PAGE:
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Let’s Talk About Forced Diversity and the Reality of Our Population Diversification Strategies

In the United States we’ve gone out of our way to tout the importance of diversification. We’ve demanded it in the workplace, in our government, in our schools, and in our military. Many believe that’s a good thing, as do I, with a caveat. We should celebrate diversity, and all of its benefits. Still, diversity should not be forced, rather it should be celebrated. I’d like to talk to you a little bit more about this if I might.

The World Policy Journal in spring 2013 had a very interesting article titled; “Embracing Diversity,” by Thorbjorn Jagland where he stated; “we have to harmonize our concept of open society against the back ground of growing diversity.” Yes, that makes sense and yet, we also need to make sure that when we allow for cultural diversity, that shouldn’t mean self-segregation and the right to disembark from the whole of an open society either. Do you see that point?

If you travel through a large sprawling metro area like the Los Angeles Basin, you can’t travel very far without noticing the incredible diversity. But you also notice the self-segregation where groups and communities of different types live very close to one another, and are separate but equal. That’s not really diversity of the overall society. It is a nice live and let live situation, and humans are generally more apt to live and associate with people like them, of their same religion, ethnic group, income status, etc. Who are we to change what people have chosen to do individually, or in groups?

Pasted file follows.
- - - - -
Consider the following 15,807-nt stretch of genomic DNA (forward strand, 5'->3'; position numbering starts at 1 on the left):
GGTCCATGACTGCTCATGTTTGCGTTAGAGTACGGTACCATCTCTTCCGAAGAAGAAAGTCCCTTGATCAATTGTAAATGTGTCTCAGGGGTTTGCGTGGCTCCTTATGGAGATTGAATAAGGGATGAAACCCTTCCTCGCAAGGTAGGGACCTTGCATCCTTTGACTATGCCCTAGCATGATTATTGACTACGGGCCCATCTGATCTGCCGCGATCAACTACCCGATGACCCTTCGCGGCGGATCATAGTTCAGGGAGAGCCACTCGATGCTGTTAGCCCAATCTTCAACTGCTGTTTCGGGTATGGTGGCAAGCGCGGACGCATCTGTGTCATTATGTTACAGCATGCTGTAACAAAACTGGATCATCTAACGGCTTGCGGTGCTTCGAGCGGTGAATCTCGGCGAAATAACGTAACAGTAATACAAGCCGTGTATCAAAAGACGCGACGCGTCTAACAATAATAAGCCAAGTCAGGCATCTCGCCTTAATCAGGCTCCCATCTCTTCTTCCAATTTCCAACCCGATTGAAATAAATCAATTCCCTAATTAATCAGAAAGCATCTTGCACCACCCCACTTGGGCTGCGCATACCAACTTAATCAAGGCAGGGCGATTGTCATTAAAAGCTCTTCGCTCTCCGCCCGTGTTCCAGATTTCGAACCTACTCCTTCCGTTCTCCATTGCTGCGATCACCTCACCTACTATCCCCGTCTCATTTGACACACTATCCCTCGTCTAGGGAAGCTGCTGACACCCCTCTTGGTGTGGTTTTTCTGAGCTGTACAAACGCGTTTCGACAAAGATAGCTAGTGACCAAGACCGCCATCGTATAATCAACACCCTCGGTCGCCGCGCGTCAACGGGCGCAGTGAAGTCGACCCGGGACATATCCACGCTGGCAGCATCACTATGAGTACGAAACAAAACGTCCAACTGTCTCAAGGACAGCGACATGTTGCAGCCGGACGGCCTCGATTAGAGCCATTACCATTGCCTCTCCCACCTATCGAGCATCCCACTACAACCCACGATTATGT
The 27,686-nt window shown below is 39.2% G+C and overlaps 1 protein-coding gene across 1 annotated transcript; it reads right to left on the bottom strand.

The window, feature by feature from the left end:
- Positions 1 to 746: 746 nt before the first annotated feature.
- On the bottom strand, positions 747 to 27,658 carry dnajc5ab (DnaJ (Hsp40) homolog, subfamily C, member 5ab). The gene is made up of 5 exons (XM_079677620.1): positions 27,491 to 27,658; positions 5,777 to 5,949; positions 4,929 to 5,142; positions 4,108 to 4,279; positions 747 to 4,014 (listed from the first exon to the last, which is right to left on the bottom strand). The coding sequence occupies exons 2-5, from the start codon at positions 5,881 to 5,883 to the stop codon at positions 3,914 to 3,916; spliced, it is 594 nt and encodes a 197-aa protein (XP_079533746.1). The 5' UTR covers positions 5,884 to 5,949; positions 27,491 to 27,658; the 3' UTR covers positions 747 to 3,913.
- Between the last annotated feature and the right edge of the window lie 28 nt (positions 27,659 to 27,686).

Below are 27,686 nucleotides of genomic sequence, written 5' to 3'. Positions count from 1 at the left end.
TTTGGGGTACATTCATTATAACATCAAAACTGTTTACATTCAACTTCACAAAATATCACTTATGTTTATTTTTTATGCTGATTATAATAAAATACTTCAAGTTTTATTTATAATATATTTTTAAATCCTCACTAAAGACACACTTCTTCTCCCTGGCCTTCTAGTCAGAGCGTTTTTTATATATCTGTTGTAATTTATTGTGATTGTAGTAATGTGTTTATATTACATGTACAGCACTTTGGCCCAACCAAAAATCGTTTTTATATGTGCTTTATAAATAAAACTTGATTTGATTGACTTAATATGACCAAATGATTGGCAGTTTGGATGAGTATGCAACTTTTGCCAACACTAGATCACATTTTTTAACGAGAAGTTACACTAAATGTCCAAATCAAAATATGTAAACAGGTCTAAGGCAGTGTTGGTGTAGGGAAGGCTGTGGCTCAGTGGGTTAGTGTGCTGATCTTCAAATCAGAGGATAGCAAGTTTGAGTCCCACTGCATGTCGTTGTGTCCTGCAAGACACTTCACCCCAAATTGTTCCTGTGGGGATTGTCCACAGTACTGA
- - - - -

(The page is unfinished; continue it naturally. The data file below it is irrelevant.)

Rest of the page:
If we take all these people and force them back together so that there is equality and upward mobility for all, that means we have to force people in Chinatown to hire white people even though they don’t speak the language to work in their shops. We know that’s not going to happen. And why are we kidding ourselves when we brag about our diversity, if people really don’t want diversity at all?

What about gender issues? Should we force women to work in jobs they may not be suited for, or are not interested in? Should we modify the game to allow them upward mobility, even if they might not want to partake in those special programs we create? Remember creating these programs costs money, it takes time, and it alienates others who are more inclined to do those tasks, jobs, or want to excel to climb those ladders let’s say in a corporation for instance.

This sort of thing is happening¬† Radio¬†everywhere, in fact Harvard Business Review in the August 2013 Issue had an interesting piece titled; “Women Rising: The Unseen Barriers,” by Heminia Ibarra, Robin Ely, and Deborah Kolb which stated; “Many CEOs which make gender diversity a priority – are frustrated. They and their companies spend time, money and good intentions on efforts to build a more robust pipeline of upward mobile women, and then nothing happens.”

At some point we need to come to terms with all of this, we need to realize that forced diversity is a nightmare. We should celebrate our differences, and allow people to choose, we should not take away their right to pursue their own happiness, nor should we put up barriers for entry, or let some people have an advantage just because they seem to clearly underrepresented in a given category.

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